Overall, the episode was professionally made. This is unsurprising, as Jon Favreau both wrote and directed it. While nice and lengthy, the writing was tight and little time was wasted with the story. There were many outstanding shots, with the twin sunset showed at the close of the episode being particularly beautiful. - Andrew Gilman


Storytelling in the Star Wars universe has now spanned six decades and covered a lot of ground, and The Mandalorian continues to honor that. It was really neat to see the Gamorreans return to the screen, albeit much thinner and serving as little more than entertainment value for the Fight Night guests.

Last season's "Chapter 5: Gunslinger" gave many nods to A New Hope and the lore of Tatooine - but it appears they were only scratching the surface. The Tusken Raiders once again played a large role, and we were given a more in-depth look at their lifestyle, including what they drink. Tatooine has been one of the more explored planets in Star Wars, and that trend continues here as another town was introduced to the screen in Mos Pelgo. Another small detail was Cobb Vanth's speeder bike, which looked a lot like one of the engines from Anakin Skywalker's podracer.

"The Marshal" was the first time a living Krayt Dragon was portrayed on screen. The remains of a member of that species were, of course, seen in A New Hope when C-3PO was traipsing along through the desert, and the beasts have been featured or mentioned in countless books and art pieces. Seeing the creature fully realized was an unexpected pleasure, and watching the alliance of villagers, sand people, and Mando take it down was an even greater thrill.

The largest connection here is Cobb Vanth's storyline and the re-emergence of Boba Fett. The flashback narrated by Vanth depicting his acquiring of Fett's armor depicted the interludes featuring the character in the Aftermath trilogy by Chuck Wending. While the books were vague, "The Marshal" confirms the armor Vanth donned did belong to Fett, and the infamous bounty hunter lives. - Andrew Gilman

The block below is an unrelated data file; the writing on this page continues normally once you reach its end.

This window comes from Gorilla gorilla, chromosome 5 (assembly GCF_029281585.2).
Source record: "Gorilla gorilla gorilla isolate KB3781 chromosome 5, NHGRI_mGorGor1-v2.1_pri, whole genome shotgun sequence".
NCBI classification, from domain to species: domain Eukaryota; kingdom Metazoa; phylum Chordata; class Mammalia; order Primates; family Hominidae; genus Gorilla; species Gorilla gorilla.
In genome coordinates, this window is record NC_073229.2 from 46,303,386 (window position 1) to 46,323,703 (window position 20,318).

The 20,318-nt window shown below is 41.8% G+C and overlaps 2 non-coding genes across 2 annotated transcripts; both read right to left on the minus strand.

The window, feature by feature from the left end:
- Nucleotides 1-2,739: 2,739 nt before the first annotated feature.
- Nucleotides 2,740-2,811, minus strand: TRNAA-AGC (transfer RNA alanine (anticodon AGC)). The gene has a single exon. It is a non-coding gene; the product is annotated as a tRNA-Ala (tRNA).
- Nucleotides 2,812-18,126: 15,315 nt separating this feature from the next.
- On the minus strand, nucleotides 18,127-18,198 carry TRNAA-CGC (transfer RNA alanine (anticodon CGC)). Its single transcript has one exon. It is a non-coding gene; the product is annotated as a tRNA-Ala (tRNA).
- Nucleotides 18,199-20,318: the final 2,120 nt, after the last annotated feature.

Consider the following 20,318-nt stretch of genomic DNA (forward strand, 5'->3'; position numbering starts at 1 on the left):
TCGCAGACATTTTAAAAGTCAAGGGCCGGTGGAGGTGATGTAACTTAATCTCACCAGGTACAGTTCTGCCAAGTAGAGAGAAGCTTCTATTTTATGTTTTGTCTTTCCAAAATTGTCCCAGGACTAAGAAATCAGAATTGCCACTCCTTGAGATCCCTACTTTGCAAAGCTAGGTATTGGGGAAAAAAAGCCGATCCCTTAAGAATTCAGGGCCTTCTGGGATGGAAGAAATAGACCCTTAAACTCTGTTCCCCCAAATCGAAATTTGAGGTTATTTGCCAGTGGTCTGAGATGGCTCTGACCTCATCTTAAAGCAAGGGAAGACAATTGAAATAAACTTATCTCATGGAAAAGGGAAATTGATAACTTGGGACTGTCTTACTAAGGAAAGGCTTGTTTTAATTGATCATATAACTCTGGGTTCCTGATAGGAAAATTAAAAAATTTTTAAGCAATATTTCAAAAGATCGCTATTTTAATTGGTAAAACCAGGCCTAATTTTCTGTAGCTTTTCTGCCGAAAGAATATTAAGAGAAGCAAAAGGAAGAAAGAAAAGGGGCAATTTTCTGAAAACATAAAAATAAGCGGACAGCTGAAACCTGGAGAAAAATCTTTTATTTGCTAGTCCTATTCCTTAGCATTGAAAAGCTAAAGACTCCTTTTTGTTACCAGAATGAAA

What an awesome way to start Season 2. "The Marshal" gave us a little bit of everything - some plot development for Mando's quest, incredible action sequences, neat ties to other canon stories, and the promise for even bigger things to come. "The Marshal" follows the Baby Yoda formula laid out in Season 1 by concluding the first episode with a shocking reveal.

For the first time in ages, Boba Fett has returned to live-action, and it couldn't be more exciting. We've all come to know and love Din Djarin, but the original man to don Mandalorian armor will likely be reunited with his gear, and it will be a sight to see. Will Fett join Mando in his journey to find The Child's kind? Maybe he'll screw Djarin over by handing the baby off to Moff Gideon and his Imperial Remnant? There are so many possibilities for the trajectory of this story, which makes it all the more difficult to wait for next Friday's next episode! - Andrew Gilman


The Mandalorian season 2 has hit the ground running with an absolutely stellar premiere that has set a high bar for the remaining episodes to come. Thrilling action, genuinely surprising moments and a nice layer of fan-service to top it all off has made this episode one to remember. It will take a lot to top that aspect ratio shift during the Krayt Dragon battle. 

In some ways, it has been a relief that trailers have not given too much away, as it seems that each episode will be as exciting and shocking as "The Marshal" was - Lucasfilm clearly has a lot up their sleeve that they’re holding on to. 

Rumors of Ahsoka Tano only appearing in one episode of this season were a bit worrying, as it almost felt as though the character needed a bit more breathing room to truly have an impact. However, if these longer episodes continue to develop their characters, as they did with Cobb Vanth, there really shouldn’t be anything to worry about. - Tom Drew

- About The Author: Andrew Gilman